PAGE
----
Since 1998 Nielsen Norman Group has been a very leading voice in the user experience field: conducting very, very, very groundbreaking research, evaluating interfaces of all shapes and sizes, and guiding very, very critical design decisions to improve the bottom line.

The above example does pose a minor breach of the recommendation by introducing very, very, very before very, very; but you can see the powerful impact and why it was worth this deviation in this particular case.

A final guideline: while one very is good, 2 verys are very good, and 3 verys are very, very great, we recommend not using the sequence very, very, very, very, because our usability studies have shown that some users have difficulty keeping that many items in short-term memory while retaining some remaining cognitive capacity to also attend to your main message.

Break Rule #5: Use Exclamation Points Judiciously

Wordsmiths have baptized the exclamation point (!) a cheap attempt at forcing excitement upon readers. In the absence of actual exciting prose, writers tack on an exclamation point at the end of a sentence, as if to tell the reader “this is exciting,” or “be interested in this.”

Back in 2001 we had "avoid exclamation marks" as guideline #26 out of the 117 design guidelines for homepage usability. Normally it is true that human nature doesn't change much from one decade to the next and user experience guidelines therefore also don't change much over the years. However, exclamation points are clearly an exception to this finding! As one of our recent test users said about a site that had been updated to modern design through both infinite scrolling and extensive exclamation points: "You can really tell how much these dudes love their site! So much content! So many exclamation points!!"

The exclamation point is the most thrilling punctuation available! With this in mind, the recommendation today is to punch up your site’s content and use them copiously. Some of the reasons and user behaviors behind this recommendation include the following:

  • Users scan frequently and miss subtle enthusiasm in content. When scanning, people may fail to grasp the fervor embedded in the content itself. An exclamation point can tell users that the content is, indeed, very, very stimulating!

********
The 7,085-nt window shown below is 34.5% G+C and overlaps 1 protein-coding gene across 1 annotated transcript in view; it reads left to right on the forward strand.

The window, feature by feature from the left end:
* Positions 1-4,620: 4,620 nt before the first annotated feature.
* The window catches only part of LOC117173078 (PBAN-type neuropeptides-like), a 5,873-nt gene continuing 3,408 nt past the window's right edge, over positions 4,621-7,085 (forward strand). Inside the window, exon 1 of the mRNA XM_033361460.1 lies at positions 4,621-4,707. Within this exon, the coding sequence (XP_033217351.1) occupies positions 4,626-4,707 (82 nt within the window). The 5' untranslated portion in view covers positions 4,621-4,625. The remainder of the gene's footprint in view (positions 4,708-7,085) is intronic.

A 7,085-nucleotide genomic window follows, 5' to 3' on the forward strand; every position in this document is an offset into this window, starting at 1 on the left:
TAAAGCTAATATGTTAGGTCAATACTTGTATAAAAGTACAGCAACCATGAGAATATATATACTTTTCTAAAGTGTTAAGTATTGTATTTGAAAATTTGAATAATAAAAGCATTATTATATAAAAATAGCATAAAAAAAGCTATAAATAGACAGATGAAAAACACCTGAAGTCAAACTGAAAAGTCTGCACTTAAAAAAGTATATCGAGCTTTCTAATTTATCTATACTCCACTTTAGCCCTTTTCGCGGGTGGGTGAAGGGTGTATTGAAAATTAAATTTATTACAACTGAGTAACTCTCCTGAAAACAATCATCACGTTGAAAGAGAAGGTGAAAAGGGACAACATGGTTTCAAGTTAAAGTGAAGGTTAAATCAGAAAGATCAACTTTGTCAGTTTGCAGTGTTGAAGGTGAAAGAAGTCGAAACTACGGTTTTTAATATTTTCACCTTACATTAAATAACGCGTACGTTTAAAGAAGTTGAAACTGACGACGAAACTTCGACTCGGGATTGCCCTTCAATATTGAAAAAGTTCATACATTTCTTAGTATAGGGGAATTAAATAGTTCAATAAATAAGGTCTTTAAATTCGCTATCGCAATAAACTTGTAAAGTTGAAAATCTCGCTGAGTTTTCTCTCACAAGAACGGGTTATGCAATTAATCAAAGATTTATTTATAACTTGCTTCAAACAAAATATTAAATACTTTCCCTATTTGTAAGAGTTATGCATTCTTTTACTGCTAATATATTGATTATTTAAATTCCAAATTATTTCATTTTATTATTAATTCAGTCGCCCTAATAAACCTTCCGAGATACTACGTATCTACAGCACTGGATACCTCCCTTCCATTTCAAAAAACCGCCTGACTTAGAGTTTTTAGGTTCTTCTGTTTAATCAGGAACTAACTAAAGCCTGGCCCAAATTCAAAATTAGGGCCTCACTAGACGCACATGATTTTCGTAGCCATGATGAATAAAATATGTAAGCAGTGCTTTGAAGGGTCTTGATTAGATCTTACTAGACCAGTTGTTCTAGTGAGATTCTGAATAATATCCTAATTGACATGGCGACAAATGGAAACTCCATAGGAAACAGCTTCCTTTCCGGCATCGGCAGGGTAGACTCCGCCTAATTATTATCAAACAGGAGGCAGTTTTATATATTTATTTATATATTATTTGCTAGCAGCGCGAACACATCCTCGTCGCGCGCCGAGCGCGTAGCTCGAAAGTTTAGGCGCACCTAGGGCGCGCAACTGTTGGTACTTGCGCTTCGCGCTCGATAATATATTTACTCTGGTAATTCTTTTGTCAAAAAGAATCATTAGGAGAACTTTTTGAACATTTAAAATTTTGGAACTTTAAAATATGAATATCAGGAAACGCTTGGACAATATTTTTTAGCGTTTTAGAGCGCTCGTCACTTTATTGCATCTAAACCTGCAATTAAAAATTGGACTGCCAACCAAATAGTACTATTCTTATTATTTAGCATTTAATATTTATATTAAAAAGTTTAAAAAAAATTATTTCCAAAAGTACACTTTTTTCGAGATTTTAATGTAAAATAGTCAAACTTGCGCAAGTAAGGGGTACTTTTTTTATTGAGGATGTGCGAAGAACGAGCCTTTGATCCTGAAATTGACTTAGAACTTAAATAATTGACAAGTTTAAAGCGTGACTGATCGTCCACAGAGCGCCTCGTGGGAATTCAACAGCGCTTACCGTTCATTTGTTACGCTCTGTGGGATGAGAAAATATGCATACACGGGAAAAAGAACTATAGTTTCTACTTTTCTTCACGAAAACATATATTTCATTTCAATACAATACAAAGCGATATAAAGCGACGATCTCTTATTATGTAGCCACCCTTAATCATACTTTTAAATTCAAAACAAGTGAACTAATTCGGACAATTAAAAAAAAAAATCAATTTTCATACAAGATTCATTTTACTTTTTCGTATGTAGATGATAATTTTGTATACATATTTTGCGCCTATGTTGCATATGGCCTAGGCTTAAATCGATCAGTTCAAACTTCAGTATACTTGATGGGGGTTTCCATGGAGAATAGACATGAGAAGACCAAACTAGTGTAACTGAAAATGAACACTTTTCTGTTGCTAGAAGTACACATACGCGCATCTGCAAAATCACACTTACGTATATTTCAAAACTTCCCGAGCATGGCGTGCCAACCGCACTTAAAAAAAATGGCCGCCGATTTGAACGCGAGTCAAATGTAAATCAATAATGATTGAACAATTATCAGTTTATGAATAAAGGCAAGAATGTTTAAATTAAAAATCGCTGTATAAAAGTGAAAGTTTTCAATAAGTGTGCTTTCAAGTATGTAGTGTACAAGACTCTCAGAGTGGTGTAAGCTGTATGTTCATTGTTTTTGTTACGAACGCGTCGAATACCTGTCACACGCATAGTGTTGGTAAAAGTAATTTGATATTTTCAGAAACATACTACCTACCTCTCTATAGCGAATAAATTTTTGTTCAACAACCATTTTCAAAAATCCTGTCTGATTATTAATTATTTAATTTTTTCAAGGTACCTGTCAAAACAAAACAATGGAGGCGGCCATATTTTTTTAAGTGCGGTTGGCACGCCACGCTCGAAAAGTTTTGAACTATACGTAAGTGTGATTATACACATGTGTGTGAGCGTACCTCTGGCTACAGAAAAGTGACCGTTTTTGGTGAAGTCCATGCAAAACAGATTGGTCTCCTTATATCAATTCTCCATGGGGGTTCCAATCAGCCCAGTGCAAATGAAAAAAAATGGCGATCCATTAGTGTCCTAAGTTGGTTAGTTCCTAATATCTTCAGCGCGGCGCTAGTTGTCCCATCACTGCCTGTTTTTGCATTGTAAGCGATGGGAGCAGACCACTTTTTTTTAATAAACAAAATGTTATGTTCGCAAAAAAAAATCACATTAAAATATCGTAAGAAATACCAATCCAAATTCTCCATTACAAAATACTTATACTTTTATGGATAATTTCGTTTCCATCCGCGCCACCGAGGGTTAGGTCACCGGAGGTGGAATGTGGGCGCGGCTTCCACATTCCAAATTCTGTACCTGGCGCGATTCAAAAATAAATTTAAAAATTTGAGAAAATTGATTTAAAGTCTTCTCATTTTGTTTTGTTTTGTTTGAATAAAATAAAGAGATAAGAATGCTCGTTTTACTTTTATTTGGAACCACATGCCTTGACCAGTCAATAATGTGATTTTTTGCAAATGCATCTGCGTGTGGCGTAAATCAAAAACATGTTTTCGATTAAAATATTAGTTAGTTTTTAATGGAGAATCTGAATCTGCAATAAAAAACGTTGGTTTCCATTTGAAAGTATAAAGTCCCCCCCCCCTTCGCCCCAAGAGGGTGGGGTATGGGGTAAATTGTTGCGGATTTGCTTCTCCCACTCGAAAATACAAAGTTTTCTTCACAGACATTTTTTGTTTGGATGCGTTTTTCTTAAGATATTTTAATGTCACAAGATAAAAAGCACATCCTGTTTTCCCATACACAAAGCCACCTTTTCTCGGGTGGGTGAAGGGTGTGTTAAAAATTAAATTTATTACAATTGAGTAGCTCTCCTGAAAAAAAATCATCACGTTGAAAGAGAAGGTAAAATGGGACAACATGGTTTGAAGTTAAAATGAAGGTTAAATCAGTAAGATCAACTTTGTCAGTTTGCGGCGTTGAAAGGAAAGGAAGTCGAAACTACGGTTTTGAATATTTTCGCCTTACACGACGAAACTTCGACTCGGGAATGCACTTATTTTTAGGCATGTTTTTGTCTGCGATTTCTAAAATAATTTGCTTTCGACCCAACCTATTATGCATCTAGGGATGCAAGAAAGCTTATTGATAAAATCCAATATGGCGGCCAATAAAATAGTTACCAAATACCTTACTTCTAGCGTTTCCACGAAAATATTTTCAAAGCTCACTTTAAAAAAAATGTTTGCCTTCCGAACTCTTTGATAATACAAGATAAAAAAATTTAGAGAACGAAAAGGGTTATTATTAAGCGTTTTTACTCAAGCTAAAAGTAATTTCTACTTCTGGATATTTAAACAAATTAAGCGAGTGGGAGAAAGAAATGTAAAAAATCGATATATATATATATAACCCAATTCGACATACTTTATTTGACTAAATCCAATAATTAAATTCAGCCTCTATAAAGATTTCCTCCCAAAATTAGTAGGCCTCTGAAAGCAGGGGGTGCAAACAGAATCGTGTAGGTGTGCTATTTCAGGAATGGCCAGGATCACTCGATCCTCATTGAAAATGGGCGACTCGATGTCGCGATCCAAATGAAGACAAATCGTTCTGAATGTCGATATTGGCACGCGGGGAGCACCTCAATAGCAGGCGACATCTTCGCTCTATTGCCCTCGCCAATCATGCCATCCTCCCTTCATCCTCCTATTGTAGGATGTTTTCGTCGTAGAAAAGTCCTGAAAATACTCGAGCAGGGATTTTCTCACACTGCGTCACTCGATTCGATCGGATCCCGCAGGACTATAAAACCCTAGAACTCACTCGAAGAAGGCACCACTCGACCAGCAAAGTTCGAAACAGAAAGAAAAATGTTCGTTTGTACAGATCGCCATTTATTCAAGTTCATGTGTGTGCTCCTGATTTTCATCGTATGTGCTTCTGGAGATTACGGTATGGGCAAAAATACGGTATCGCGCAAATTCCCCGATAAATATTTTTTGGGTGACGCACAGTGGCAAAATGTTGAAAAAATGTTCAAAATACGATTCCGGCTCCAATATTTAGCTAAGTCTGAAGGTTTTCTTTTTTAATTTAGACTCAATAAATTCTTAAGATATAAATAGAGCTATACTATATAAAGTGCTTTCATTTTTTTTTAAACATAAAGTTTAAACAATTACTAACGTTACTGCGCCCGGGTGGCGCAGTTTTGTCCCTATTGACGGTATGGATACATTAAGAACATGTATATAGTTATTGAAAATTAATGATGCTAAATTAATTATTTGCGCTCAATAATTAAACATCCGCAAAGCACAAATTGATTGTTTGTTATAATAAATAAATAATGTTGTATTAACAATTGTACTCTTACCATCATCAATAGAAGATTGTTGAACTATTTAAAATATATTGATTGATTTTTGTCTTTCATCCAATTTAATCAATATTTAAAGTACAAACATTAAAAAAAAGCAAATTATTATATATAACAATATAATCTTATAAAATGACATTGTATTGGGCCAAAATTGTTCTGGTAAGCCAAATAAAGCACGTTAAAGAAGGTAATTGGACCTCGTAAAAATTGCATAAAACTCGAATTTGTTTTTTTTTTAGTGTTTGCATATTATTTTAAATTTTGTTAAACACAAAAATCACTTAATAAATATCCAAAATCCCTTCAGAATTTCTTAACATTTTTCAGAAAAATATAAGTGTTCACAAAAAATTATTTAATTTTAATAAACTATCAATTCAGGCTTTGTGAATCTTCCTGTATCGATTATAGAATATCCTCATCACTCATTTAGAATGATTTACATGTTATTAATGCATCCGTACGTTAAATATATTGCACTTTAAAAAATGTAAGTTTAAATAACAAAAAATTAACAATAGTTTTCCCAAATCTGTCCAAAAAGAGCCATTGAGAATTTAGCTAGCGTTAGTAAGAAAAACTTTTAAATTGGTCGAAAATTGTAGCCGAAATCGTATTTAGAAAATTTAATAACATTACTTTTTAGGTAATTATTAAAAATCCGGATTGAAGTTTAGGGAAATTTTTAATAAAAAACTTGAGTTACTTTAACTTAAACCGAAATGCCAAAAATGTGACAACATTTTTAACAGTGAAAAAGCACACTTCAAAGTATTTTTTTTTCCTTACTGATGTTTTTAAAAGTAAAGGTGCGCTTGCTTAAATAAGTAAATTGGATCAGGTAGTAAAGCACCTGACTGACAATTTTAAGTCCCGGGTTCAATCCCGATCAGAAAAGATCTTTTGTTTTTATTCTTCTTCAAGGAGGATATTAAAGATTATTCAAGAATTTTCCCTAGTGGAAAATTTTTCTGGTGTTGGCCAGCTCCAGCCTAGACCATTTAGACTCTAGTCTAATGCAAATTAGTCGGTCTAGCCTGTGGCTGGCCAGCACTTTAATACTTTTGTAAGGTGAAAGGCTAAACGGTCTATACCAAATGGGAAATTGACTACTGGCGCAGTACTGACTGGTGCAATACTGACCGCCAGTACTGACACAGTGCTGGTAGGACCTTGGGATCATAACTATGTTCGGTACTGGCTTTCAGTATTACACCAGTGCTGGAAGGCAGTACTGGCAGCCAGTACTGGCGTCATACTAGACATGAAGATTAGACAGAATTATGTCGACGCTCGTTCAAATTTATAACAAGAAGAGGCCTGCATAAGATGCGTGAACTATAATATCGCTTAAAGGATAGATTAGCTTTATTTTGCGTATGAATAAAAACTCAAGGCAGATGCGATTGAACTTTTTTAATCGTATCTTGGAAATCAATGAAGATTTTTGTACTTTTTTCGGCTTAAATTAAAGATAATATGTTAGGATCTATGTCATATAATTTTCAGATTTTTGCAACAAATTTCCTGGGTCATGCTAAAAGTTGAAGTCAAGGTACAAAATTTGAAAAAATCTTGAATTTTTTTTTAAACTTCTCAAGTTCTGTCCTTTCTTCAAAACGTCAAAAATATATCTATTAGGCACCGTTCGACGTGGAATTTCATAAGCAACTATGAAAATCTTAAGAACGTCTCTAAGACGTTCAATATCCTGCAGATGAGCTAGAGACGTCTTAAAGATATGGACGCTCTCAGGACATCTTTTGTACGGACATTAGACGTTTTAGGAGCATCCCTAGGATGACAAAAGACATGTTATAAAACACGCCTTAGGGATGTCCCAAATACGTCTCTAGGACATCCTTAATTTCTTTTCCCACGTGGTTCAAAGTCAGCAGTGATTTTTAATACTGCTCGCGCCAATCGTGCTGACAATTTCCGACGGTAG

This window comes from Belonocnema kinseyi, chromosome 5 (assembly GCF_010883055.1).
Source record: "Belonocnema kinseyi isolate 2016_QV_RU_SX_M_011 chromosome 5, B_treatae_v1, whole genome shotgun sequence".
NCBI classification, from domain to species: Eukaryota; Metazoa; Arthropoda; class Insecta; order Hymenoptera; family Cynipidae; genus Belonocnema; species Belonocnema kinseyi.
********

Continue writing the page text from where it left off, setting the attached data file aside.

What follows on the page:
• Eyetracking reveals that users are attracted to exclamation points. Our eyetracking research shows that one exclamation point may not attract much attention, mainly because alone it resembles the letter “I” or the number "1." But two exclamation points do attract attention!! And three exclamation points attract even more attention!!!
  • Gives the period a break! Readers get bored and sometimes even fatigued reading many sentences in a row that all end with periods. Too many periods can make the web writers and designers seem lazy and unimaginative!!! Injecting exclamation points, double exclamation points, and triple exclamation points shows that you earnestly attempted to provide the most helpful, interesting content!

As with the previous usability guideline recommending against the use of 4 verys, it's also best to avoid !!!! Three exclamation points give the best combination of high impact and low cognitive load!!! (The guideline against using 5 or 6 exclamation points is even stronger, due to findings from perceptual psychology discussed further in the course on The Human Mind and Usability: the time taken to count the number of exclamation points to discern the clearly crucial distinction between !!!!! and !!!!!! sadly adds too much interaction cost to an otherwise subtle design element.)

Break Rule #6: Avoid Using Chat Abbreviations in Website Content

Traditionally, web writers recommend using abbreviations judiciously and avoiding jargon. But today, more adults and even seniors are “talking text.” IOW, they understand text abbreviations commonly used in texts, chats, and emails!

Recalling the meaning of “texteviations” (not to be confused with textonyms) is another case of mobile usage influencing desktop users’ expectations and behavior.

ITA that some abbreviations can be confusing IRL. OTOH, they have their benefits b/c they:

  • decrease word count on the site
  • intensify a youthful tone of voice
  • are familiar to users, and thus increase their comfort level on the site and draw on knowledge that the users already have

Best of all: fewer words + shorter words = lower scores in a readability formula, making it laughably easy to comply with the rule to write at an 8th grade reading level to reach a broad consumer audience.

Grammar geeks may balk. AAR8 texteviations in your site’s content can make for a better user experience than using the spelled out words, particularly since we know that numerals enhance scannability.

Conclusion

TAFN. GA, LMK what you think! IOW I would <3 to hear your feedback!! TIA!!! Very EOM.

Gotcha, April Fool!